“It’s really about managing the evolution of this process.”

He adds that the shift of the data function had been under discussion for a long time and was agreed before his appointment, and that it is “a more sensible alignment” as many of the issues it deal with apply to the wider economy. And he is keen to emphasise that he has a close working with relationship with the DCMS secretary of state Matt Hancock.

Staying put

This comes with an assertion that GDS is staying within the Cabinet Office.

“In terms of the core function of GDS, which is the delivery of government digital services and remaining a world leader in digital services, that completely remains within the Cabinet Office,” he says.

His speech to Sprint 18 made the point that GDS is evolving, with eyes on supporting the digitisation of what he described as the analogue middle element of many services, reflecting the commitment for more end-to-end digital services in the Government’s Transformation Strategy.

GDS is also pushing forward with the step-by-step navigation for many public services on GOV.UK. This has been developed for a handful of life events, with the one for learning to drive a car having been used more than 1 million times since its launch in November, and Dowden said about 400 others have been identified as ripe for the approach.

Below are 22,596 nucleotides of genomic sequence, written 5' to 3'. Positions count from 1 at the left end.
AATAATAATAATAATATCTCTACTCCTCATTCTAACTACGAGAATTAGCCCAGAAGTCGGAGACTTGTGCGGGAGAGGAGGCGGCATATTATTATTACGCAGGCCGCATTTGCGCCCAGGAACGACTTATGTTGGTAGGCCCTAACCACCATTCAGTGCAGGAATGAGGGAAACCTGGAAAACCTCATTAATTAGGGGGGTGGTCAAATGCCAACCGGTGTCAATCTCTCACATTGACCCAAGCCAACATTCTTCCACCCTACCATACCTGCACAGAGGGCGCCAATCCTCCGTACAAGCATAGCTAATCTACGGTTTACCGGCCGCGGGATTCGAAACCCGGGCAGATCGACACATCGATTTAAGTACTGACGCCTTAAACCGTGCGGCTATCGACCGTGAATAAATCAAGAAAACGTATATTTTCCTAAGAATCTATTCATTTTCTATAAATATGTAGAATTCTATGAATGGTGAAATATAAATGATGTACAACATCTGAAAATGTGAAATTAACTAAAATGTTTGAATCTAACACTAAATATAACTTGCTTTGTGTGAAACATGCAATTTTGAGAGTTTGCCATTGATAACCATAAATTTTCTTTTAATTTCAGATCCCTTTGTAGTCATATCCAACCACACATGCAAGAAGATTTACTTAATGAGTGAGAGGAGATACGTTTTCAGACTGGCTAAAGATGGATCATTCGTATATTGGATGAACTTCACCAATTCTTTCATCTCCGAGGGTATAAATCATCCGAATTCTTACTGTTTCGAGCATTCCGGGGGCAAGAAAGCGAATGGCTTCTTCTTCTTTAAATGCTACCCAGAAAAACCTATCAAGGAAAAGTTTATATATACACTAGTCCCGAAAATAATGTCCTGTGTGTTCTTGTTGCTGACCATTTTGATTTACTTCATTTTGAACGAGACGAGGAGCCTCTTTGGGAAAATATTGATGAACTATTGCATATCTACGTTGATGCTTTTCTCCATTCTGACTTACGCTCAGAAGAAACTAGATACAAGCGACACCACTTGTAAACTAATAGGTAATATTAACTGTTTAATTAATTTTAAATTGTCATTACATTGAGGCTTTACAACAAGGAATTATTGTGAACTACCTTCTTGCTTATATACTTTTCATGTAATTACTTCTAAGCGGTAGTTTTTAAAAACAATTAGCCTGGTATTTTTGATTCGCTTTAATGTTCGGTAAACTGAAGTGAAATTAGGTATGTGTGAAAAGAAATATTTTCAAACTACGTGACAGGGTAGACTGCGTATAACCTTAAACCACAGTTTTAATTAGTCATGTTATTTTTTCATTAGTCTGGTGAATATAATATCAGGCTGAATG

His comments were accompanied by a round of flag waving for GDS at the conference. A collection of figures was flashed up to highlight progress in key areas, including 40.2 million notifications sent by GOV.UK Notify and 1.14 million payments by GOV.UK Pay last year, along with 340 installations of Gov Wifi and the training of over 8,000 students in the GDS Academy.

They also included the use of GOV.UK Verify over 6 million times to access services, although this is still widely regarded as running way behind schedule and remains the issue that is doing the most to create negative perceptions of GDS. Social media comments on its new approach of encouraging its use for private sector service suggest the sceptics are not impressed.

It will take a lot of work and probably some luck to sustain the buoyant mood on show at the conference, but Dowden conveys a grasp of the priorities and a genuine enthusiasm that could make a difference to what the organisation can achieve.

In recent years the turnover of ministers has made things harder for the organisation, but Dowden leaves the impression he could reassert its influence in Whitehall and beyond.

Image from GOV.UK, Open Government Licence v3.0